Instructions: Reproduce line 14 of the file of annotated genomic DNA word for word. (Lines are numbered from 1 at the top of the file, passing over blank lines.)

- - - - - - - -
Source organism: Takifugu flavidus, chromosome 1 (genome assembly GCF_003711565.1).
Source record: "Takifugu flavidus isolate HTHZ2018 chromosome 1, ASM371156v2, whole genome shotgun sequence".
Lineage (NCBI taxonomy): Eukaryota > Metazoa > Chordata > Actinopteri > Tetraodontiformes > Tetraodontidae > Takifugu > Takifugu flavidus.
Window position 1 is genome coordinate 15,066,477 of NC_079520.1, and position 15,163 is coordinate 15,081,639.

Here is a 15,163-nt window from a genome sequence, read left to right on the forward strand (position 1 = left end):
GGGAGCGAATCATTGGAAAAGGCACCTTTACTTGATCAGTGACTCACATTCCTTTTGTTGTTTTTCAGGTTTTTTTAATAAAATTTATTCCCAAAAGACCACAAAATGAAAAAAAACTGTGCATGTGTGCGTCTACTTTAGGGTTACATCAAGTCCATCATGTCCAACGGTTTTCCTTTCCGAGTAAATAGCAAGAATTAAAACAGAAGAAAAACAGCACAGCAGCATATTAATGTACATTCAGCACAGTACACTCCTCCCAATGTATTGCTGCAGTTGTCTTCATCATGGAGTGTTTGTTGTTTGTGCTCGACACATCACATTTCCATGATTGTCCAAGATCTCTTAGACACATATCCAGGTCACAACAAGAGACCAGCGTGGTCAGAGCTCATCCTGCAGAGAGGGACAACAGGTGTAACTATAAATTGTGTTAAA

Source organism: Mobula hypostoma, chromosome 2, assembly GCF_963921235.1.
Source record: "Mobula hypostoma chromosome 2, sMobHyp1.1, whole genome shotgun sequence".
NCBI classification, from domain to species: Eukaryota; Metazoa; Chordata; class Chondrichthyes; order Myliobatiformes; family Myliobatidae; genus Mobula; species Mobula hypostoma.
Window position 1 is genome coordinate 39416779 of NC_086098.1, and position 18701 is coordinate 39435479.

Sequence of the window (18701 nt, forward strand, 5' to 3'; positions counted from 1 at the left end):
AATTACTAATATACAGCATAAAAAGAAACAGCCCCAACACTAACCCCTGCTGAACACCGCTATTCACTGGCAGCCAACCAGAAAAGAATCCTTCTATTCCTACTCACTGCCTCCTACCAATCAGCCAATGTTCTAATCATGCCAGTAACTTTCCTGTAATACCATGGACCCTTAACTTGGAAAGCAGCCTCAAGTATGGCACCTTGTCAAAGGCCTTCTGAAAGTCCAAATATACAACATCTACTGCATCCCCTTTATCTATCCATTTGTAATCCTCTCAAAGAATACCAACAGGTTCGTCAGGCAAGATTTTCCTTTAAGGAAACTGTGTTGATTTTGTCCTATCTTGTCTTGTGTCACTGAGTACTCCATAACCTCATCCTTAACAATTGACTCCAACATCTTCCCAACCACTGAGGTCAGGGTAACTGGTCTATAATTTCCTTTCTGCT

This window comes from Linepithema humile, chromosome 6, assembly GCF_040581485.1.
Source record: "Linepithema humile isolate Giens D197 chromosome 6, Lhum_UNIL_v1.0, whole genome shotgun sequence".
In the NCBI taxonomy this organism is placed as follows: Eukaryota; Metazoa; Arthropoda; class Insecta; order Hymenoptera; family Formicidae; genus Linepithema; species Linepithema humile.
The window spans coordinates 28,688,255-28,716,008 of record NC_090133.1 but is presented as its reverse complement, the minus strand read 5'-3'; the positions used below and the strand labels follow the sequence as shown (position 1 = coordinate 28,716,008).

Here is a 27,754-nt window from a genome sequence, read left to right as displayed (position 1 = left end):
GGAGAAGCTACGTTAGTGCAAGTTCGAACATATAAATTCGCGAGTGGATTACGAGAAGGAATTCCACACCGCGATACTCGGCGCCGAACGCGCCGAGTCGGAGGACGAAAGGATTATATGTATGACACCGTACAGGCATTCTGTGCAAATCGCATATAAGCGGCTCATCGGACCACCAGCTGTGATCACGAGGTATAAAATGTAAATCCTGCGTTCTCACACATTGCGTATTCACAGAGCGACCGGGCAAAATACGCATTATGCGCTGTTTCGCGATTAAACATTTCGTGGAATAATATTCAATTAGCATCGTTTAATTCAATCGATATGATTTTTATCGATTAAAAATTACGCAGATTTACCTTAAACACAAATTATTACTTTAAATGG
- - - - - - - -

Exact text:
Source record: "Linepithema humile isolate Giens D197 chromosome 6, Lhum_UNIL_v1.0, whole genome shotgun sequence".